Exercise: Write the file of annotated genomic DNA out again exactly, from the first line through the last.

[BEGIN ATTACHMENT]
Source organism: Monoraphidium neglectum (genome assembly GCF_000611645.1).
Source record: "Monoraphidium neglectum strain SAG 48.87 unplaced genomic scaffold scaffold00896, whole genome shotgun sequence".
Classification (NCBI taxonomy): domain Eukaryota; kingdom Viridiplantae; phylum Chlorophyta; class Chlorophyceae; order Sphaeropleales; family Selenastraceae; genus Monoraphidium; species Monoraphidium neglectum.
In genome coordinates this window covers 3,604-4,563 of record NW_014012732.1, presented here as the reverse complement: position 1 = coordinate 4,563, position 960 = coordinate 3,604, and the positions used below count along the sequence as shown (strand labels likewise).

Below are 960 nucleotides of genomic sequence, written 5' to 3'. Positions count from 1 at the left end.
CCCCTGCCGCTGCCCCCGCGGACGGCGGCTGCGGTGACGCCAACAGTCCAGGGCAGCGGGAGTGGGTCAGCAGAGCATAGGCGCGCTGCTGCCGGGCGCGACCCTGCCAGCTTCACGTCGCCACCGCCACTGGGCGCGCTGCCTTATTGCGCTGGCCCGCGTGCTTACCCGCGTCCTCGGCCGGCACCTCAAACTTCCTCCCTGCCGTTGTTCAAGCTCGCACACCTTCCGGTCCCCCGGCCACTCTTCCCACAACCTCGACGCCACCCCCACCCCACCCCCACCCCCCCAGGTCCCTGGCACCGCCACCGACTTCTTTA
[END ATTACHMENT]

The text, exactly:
Source organism: Monoraphidium neglectum (genome assembly GCF_000611645.1).
Source record: "Monoraphidium neglectum strain SAG 48.87 unplaced genomic scaffold scaffold00896, whole genome shotgun sequence".
Classification (NCBI taxonomy): domain Eukaryota; kingdom Viridiplantae; phylum Chlorophyta; class Chlorophyceae; order Sphaeropleales; family Selenastraceae; genus Monoraphidium; species Monoraphidium neglectum.
In genome coordinates this window covers 3,604-4,563 of record NW_014012732.1, presented here as the reverse complement: position 1 = coordinate 4,563, position 960 = coordinate 3,604, and the positions used below count along the sequence as shown (strand labels likewise).

Below are 960 nucleotides of genomic sequence, written 5' to 3'. Positions count from 1 at the left end.
CCCCTGCCGCTGCCCCCGCGGACGGCGGCTGCGGTGACGCCAACAGTCCAGGGCAGCGGGAGTGGGTCAGCAGAGCATAGGCGCGCTGCTGCCGGGCGCGACCCTGCCAGCTTCACGTCGCCACCGCCACTGGGCGCGCTGCCTTATTGCGCTGGCCCGCGTGCTTACCCGCGTCCTCGGCCGGCACCTCAAACTTCCTCCCTGCCGTTGTTCAAGCTCGCACACCTTCCGGTCCCCCGGCCACTCTTCCCACAACCTCGACGCCACCCCCACCCCACCCCCACCCCCCCAGGTCCCTGGCACCGCCACCGACTTCTTTA